In the 19th century, a new style of wearing blanket began to be woven by Navajo weavers. Characterized by broad horizontal bands, and initially made in brown, white and blue, these blankets were meant to be worn. Weavers began adapting and adding variations to the design, raveling imported trade blankets and weaving red wool into squares and diamonds, all the while considering how the blankets draped around the human form. They became known as Chief’s blankets due to their popularity among neighboring Plains tribes and were valued as the finest blankets in the world, the weave so fine as to be practically impermeable. Treasured by peoples living their life on horseback, they were a luxury item, a symbol of wealth and status among Native and non-Native peoples alike. This collection features seventy years worth of weaving, and illustrates that while the first blankets were markers of a moment in time, these styles and phases continued to be woven through the twentieth century and into the present day.

Gray Matter: New Acquisitions for Fall 2021

September 30, 2021

After the riotous colors of summer have begun to fade, and our gardens are tucked in to sleep for the winter, we begin to think of a quieter color palette for the crisp nights ahead. Creamy whites, luminous silvers and soft greys feel right at home as the evenings grow colder and our focus turns inward. Whether adorning yourself or updating your home with a few choice treasures, we are pleased to present a collection of historic rugs and pottery, as well as some choice pieces of jewelry both contemporary and vintage.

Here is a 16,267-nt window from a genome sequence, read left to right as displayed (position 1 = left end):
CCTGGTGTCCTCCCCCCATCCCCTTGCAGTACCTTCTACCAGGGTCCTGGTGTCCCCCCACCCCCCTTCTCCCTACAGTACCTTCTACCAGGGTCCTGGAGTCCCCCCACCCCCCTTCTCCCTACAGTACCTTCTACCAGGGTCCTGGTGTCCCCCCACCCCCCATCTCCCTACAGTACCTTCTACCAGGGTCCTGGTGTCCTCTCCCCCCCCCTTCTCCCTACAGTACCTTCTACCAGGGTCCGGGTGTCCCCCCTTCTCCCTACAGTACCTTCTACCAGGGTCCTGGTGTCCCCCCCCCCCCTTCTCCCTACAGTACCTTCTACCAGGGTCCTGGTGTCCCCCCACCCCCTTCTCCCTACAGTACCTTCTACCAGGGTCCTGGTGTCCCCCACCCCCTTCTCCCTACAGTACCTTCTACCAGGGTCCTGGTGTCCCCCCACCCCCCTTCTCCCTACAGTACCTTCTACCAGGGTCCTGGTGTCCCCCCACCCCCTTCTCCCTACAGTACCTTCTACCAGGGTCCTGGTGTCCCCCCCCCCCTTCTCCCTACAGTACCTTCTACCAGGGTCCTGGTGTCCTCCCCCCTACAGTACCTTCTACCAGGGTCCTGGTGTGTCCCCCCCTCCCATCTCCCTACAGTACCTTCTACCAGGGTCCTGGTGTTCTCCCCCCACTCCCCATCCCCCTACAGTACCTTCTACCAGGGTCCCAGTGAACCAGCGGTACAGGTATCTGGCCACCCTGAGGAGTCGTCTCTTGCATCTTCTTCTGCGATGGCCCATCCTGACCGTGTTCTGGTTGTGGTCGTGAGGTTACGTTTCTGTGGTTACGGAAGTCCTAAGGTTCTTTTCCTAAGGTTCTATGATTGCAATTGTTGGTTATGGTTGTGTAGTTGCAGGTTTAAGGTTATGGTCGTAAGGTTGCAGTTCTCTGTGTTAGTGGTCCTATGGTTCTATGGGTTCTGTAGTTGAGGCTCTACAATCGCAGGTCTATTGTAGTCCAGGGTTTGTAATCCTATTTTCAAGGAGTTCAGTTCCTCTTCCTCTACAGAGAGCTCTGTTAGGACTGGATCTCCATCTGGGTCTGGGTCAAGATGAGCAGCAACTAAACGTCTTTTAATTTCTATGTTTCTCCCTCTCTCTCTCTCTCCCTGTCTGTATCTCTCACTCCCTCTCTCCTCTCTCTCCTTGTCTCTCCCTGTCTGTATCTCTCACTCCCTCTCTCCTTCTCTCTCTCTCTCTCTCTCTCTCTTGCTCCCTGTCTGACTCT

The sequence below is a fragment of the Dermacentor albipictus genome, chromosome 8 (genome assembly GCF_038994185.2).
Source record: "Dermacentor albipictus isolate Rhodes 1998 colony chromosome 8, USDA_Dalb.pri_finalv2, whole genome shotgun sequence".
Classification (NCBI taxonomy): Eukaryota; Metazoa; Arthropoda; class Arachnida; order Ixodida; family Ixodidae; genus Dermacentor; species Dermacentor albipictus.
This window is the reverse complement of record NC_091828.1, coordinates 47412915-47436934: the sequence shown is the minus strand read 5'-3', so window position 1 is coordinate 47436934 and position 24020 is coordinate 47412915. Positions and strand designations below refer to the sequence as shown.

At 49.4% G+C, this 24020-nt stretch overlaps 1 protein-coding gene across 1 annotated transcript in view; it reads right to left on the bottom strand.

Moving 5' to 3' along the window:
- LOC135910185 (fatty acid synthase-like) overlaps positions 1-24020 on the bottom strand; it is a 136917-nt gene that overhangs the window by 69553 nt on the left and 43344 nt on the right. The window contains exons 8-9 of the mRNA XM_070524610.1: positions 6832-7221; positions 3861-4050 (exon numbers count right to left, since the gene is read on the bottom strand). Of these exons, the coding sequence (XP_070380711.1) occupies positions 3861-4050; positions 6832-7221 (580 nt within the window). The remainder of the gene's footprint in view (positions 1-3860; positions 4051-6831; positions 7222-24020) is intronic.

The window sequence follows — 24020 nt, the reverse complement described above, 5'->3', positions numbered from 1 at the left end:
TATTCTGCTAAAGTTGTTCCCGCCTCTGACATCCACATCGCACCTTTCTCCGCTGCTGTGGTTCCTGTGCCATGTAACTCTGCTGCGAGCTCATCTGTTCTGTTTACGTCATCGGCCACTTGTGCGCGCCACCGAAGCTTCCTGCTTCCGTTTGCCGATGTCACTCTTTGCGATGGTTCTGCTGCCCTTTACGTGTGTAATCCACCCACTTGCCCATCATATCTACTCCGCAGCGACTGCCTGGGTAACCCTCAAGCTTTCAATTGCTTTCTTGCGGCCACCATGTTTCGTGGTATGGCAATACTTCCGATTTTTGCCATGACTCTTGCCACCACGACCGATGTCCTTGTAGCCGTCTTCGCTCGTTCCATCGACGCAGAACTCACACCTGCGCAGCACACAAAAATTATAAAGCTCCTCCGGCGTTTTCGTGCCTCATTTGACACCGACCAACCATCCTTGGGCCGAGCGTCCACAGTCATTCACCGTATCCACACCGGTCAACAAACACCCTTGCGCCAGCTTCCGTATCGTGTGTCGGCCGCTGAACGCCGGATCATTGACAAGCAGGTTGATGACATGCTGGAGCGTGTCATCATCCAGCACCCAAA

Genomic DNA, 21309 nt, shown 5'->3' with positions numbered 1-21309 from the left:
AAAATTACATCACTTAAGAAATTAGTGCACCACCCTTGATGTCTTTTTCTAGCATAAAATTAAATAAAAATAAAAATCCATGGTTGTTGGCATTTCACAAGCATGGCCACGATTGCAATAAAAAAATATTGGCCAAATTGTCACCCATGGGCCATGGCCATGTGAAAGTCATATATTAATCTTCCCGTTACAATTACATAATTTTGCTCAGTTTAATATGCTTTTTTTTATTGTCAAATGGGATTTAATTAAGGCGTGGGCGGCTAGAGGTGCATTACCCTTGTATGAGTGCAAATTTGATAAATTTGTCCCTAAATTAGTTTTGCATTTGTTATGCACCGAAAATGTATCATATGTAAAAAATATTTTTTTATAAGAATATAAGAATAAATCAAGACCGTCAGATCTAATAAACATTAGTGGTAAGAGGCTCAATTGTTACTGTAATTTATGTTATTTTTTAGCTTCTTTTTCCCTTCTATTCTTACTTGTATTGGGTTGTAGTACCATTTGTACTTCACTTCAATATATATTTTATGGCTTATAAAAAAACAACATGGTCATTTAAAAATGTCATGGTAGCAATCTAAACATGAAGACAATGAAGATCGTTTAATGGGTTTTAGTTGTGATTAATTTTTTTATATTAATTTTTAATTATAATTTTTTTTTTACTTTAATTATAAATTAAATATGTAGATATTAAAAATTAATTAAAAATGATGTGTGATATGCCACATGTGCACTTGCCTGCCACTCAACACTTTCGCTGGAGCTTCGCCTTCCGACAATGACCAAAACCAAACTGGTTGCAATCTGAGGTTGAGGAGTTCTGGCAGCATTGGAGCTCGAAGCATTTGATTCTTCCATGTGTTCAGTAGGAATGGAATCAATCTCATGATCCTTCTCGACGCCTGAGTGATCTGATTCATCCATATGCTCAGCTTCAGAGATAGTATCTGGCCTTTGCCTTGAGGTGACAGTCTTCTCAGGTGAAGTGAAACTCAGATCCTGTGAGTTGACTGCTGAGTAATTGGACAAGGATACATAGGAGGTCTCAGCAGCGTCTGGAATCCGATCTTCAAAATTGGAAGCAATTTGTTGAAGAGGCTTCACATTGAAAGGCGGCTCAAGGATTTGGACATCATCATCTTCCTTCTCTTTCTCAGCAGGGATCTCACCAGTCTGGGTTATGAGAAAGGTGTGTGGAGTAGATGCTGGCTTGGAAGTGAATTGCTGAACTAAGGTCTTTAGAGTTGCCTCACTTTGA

Sonwai Summer 2021

August 19, 2021

For the 8th consecutive year, we are pleased to welcome master jeweler Sonwai, Verma Netquatewa, for an trunk show of her exquisite work. Sonwai is the inheritor of the artistic tradition begun by her uncle Charles Loloma, with whom she worked for many years, and whose studio she now calls her own. Verma’s work is distinctly her own, and continues to grow and evolve, making her one of the most desired artists for collectors of cutting edge Native jewelry. Please join us for an opening honoring Verma from 2:00pm-5:00pm on Thursday, August 19th, 2021. 

Ken Williams Jr. Summer 2021

August 19, 2021

For the 6th consecutive year, Shiprock Santa Fe is proud to present the contemporary beadwork of Ken Williams Jr. ( Arapaho/Seneca.) Whether it be an abstracted human form cradling a precious heirloom or a beaded homage to a favorite artist, Ken imbues each piece with his inimitable style and personality. Please join us for an opening for Ken from 11:00 am-2:00pm on Thursday, August 19th, 2021.

August 2021 -- August Highlights

August 11, 2021

Our newest online exhibit features some of current favorite offerings for August. From a 1890’s Cochiti opera singer to a Loloma cuff to wear to the Santa Fe Opera, please enjoy this feast for all tastes and styles.

July 8th, 2021: Mid-Century Out West

July 8, 2021

Mid-Century Out West For this week's exhibition, we are pleased to present a collection of vintage pieces that harken back to the 1950’s, an era of design ushered in on waves of optimism for an atomic future and a refined sensibility that focused on form over ornamentation. In the Southwest, traditional materials were transformed into modern rugs and jewelry with clean lines, bold graphics and strong optics. We have long been fans of the beautiful lines and quality materials found in great mid-century pieces, no matter the origin. This collection brings together favorite finds from around the world together with objects made closer to heart and home, all of which have a truly timeless feel.

June 24th, 2021 - Ganado Red: Weavings 1890-1950

June 24, 2021